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2003) (dismissing plaintiff’s claim under the FTCA for negligent disclosure of private information, as plaintiff could point to no “duty analogous to that created by the federal Privacy Act under local law to state a claim upon which relief [could] be granted”); , No.

It should also be noted that the Court of Appeals for the District of Columbia Circuit has held that the doctrine, which holds that “‘the [g]overnment is not liable under the Federal Tort Claims Act for injuries to servicemen where the injuries arise out of or are in the course of activity incident to service’”, does not apply to the Privacy Act.

2012) (“To the extent [plaintiff] relies on the Privacy Act and believes the Privacy Act provides him a legal remedy, .

[plaintiff] cannot seek review in this Court under the APA.”); , No.

July 20, 2005) (reasoning that “[b]ecause there is an adequate remedy available to plaintiff under the Privacy Act, he cannot resort to the APA for relief”); , 773 F.

The District Court for the District of Columbia has analyzed the relationship between the Privacy Act and the Health Care Quality Improvement Act (“HCQIA”), Pub. The court concluded that because the procedures promulgated by the Department pursuant to HCQUIA “provide less protection than the procedures required by the Privacy Act,” it held that the Department “must adhere to the requirements of the Privacy Act when considering a dispute to a record in the” database established by HCQIA. The District Court for the District of Columbia has also analyzed the relationship between the Privacy Act and the Health Insurance Portability and Accountability Act (“HIPAA”), 42 U. The court dismissed this claim on the ground that it “would be inconsistent with both HIPAA and the Privacy Act’s plain language” to “recognize under the Privacy Act a private right of action that Congress has expressly denied under HIPAA.” , 323 F.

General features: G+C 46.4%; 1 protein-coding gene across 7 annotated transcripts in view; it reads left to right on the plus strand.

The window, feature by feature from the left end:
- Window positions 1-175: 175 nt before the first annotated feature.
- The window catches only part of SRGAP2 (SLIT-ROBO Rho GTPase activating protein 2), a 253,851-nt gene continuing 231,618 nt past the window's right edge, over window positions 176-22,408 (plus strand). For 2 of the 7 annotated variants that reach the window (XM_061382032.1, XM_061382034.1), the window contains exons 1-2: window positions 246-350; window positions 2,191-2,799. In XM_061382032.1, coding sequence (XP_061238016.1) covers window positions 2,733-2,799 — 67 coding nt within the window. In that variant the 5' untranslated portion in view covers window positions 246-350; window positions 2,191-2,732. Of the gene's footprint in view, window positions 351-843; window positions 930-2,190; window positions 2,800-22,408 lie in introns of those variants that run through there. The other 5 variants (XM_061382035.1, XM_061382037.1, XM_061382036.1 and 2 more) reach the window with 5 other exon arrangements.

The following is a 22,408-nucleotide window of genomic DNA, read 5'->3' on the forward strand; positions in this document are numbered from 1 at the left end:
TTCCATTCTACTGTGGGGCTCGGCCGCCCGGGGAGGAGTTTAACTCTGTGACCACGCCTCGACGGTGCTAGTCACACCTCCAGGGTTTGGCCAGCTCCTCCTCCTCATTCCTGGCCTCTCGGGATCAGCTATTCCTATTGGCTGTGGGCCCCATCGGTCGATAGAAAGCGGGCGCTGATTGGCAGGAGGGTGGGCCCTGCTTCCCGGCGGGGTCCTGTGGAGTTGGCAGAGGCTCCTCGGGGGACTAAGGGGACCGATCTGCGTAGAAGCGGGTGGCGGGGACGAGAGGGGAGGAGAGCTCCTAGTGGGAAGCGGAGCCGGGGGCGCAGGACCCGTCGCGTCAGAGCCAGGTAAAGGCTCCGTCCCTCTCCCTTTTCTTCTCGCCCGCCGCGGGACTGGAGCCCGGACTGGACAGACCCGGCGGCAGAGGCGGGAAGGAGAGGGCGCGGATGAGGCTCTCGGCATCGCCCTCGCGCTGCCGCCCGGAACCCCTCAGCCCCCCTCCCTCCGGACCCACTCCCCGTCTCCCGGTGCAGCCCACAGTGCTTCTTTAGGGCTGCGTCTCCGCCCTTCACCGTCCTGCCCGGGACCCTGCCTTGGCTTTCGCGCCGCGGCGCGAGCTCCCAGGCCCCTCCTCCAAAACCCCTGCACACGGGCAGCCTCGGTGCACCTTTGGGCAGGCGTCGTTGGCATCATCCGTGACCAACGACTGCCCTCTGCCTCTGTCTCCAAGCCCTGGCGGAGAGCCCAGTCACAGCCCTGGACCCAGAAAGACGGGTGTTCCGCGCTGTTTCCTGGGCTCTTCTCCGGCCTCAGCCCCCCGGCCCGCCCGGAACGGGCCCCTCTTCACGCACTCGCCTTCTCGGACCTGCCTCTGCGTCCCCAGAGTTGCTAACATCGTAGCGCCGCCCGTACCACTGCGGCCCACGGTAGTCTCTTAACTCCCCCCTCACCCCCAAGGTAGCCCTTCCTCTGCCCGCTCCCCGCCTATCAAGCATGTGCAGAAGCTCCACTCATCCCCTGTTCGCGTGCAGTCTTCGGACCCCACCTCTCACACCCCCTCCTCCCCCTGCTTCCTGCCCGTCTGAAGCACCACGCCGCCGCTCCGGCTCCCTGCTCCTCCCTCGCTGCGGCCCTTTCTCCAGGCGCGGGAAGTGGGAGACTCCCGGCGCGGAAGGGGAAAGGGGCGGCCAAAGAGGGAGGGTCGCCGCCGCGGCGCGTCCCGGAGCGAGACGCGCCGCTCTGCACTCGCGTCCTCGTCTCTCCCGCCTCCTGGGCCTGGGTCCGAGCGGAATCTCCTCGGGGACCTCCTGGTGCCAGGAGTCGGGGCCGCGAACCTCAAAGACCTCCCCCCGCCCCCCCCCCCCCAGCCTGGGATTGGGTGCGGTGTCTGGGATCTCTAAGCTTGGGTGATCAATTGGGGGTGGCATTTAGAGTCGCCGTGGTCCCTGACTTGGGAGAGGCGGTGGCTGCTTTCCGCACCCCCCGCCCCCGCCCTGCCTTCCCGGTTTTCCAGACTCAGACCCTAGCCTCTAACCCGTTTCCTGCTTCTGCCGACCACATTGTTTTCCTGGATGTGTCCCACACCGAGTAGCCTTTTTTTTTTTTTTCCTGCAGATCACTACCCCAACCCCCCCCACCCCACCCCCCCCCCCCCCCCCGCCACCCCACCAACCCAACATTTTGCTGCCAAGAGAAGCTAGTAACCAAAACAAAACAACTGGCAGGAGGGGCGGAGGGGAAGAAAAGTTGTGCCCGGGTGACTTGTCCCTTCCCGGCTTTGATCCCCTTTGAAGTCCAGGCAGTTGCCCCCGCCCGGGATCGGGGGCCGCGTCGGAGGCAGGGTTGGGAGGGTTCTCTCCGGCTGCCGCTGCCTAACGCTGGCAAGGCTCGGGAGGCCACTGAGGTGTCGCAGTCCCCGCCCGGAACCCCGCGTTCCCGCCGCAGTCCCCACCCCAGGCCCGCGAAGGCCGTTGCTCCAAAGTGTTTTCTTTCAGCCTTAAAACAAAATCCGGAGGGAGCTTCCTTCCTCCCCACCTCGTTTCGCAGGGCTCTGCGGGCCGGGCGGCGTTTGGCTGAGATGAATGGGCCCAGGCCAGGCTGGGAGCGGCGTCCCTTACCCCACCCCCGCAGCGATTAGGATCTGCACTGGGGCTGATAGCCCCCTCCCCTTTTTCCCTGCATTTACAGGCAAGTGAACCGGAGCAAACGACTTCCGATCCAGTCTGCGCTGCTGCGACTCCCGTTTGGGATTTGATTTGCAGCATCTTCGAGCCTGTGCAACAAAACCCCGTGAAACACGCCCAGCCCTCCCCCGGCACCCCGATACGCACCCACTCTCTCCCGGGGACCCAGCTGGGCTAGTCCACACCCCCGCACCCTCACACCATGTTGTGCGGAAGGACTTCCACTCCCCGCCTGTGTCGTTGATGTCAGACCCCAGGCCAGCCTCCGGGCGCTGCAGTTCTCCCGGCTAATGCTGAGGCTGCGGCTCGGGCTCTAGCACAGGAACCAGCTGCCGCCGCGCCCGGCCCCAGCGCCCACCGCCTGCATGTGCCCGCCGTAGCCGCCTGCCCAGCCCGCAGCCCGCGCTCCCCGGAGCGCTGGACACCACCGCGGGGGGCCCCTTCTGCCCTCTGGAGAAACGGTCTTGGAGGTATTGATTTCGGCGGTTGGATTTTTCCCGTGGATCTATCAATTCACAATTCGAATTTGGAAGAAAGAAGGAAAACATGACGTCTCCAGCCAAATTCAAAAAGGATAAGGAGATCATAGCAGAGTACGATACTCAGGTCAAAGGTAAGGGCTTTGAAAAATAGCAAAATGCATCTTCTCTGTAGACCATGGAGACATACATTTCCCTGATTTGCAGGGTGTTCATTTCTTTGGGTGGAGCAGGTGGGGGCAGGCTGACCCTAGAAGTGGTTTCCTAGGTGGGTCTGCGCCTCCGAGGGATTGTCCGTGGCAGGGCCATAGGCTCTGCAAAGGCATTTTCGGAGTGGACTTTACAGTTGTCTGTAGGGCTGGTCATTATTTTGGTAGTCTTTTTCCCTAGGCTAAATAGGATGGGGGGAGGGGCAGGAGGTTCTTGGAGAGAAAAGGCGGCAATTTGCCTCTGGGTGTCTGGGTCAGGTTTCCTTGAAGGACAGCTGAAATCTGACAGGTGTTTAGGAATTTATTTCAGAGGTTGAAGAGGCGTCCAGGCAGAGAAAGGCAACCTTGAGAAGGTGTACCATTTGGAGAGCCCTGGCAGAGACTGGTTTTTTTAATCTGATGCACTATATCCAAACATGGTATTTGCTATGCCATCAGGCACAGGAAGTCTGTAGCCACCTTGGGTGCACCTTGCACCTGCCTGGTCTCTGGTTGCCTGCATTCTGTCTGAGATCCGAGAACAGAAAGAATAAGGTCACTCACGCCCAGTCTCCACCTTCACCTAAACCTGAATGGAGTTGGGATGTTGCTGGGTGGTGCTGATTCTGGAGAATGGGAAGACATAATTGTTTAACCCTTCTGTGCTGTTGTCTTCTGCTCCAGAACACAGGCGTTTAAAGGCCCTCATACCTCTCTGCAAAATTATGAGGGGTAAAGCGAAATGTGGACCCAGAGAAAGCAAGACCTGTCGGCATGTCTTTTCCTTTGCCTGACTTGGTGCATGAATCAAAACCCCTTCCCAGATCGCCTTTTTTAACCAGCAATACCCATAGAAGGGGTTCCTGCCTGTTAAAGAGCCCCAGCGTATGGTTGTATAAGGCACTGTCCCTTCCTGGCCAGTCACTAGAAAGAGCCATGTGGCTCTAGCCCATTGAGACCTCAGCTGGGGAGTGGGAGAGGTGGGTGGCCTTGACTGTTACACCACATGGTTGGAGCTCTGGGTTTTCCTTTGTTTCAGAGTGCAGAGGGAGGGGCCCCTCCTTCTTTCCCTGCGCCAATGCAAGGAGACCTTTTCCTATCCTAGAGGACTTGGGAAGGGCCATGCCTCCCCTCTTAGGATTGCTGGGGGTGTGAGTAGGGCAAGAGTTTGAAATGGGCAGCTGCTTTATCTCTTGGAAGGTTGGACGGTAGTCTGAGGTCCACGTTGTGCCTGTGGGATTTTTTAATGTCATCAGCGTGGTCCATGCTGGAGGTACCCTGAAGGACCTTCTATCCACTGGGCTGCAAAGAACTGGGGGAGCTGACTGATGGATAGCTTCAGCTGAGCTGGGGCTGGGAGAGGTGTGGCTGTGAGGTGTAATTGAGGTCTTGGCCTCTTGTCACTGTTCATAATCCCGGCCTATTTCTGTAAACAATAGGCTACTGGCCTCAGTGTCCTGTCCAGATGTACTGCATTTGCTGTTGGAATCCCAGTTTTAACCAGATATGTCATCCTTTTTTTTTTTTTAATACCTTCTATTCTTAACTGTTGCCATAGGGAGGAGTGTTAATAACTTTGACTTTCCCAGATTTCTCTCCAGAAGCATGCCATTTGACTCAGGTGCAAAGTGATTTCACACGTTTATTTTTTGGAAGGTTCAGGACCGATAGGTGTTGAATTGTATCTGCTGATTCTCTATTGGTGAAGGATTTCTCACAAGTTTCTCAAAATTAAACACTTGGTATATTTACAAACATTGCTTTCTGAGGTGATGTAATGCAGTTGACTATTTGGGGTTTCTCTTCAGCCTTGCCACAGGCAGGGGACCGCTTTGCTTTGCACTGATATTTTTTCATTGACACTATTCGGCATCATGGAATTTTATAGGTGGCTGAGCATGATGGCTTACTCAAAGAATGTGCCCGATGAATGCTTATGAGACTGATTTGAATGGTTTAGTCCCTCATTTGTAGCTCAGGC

1985) (“[E]ven if the defendant had made a sustainable argument [under 5 U.

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1990) (stating in dicta that “[i]t is not at all clear to us that Congress intended to preclude broad equitable relief (injunctions) to prevent (e)(7) violations .

Additionally, the Privacy Act does not contain any provision allowing the quashing of an IRS summons as a remedy for any alleged failure to provide information as required by that Act.”); , 43 F.

1999) (rejecting argument to quash summons on (e)(3) grounds because requirements of subsection (e)(3) “are not applicable to summons issued pursuant to 26 U.

2013) (vacating 1979 permanent injunction prohibiting public disclosure of reimbursements paid to Medicare providers that would individually identify some providers is no longer based on good law under the Privacy Act; noting in dicta agency’s final action to disclose information may be reviewed under APA); , No.

27, 2013) (dismissing plaintiff’s claim alleging SSA’s failure to timely respond to its request for information an agency action to be reviewed under APA because APA provides no relief other than what is provided by the Privacy Act); , No.

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